Walt Longmire is the dedicated and unflappable sheriff of Absaroka County, Wyoming. Widowed only a year, he is a man in psychic repair but buries his pain behind his brave face, unassuming grin and dry wit.
Despite the plethora of new shows on television, many exiting swiftly stage right if they cannot command the Nielson ratings or the plush advertisers - the new show "Awake" has stirred something in me.
The show is a tense sort of dance between a confused and tormented police detective who is never completely sure that the verisimilitude of his dreams exceeds that of his conscious days.
Jason Isaac has piercing eyes. He can be tough or compassionate. As a detective, he is just as fatherly with people in trouble as he is with his own son. Screenwriters, editors, directors and producer all combine with excellent actors to keep the audience suspending disbelief about which of the very real seeming realities is the actual truth.
This past episode, I was pulled in much deeper. Although my own son is now grown to be a very successful man, I have known for a long time just how difficult, how damaging my divorce from his mother 35 years ago - hurt him. He's still dealing with it.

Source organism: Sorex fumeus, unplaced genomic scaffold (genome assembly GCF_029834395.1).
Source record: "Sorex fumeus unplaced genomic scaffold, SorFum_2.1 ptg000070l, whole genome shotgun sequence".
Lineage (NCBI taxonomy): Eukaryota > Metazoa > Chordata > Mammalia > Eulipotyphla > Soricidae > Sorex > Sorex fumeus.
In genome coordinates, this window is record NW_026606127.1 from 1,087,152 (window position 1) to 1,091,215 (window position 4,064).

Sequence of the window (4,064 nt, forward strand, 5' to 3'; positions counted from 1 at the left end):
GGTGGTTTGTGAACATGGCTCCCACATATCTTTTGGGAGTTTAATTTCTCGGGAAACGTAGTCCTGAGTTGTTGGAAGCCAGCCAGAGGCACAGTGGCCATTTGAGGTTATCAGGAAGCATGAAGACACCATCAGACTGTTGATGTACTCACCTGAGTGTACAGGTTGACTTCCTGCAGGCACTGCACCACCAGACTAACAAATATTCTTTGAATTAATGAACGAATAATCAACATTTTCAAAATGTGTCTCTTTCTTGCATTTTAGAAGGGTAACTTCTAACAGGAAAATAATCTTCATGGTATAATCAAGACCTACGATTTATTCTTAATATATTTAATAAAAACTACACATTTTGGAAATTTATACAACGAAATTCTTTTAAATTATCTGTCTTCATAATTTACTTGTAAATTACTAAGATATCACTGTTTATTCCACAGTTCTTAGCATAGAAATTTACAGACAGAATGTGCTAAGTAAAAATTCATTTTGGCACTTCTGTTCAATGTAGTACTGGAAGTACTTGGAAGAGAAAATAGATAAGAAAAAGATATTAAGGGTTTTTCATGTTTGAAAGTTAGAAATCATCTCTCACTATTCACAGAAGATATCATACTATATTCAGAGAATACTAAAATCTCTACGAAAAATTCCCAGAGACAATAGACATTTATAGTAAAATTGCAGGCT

The most recent episode, ostensibly about a damaged tennis racket belonging to the son's deceased mother - touched me deeply, demonstrating that our deepest feelings greatly transcend the realities of possession, wealth, power, and emotional stability.
As in Shakespeare and Dickens, there are no minor characters in this show. Even those with minimal speaking lines fit into the plot puzzle quite convincingly. The dialog is simply outstanding every moment.
No time at all is wasted with chase scenes or shoot-em-ups, a rarity in a show devoted to detectives.
"Awake" is like a schizophrenic chess game for viewers.
Give it a viewing, and maybe you will agree with me: good story, good writing and good acting.
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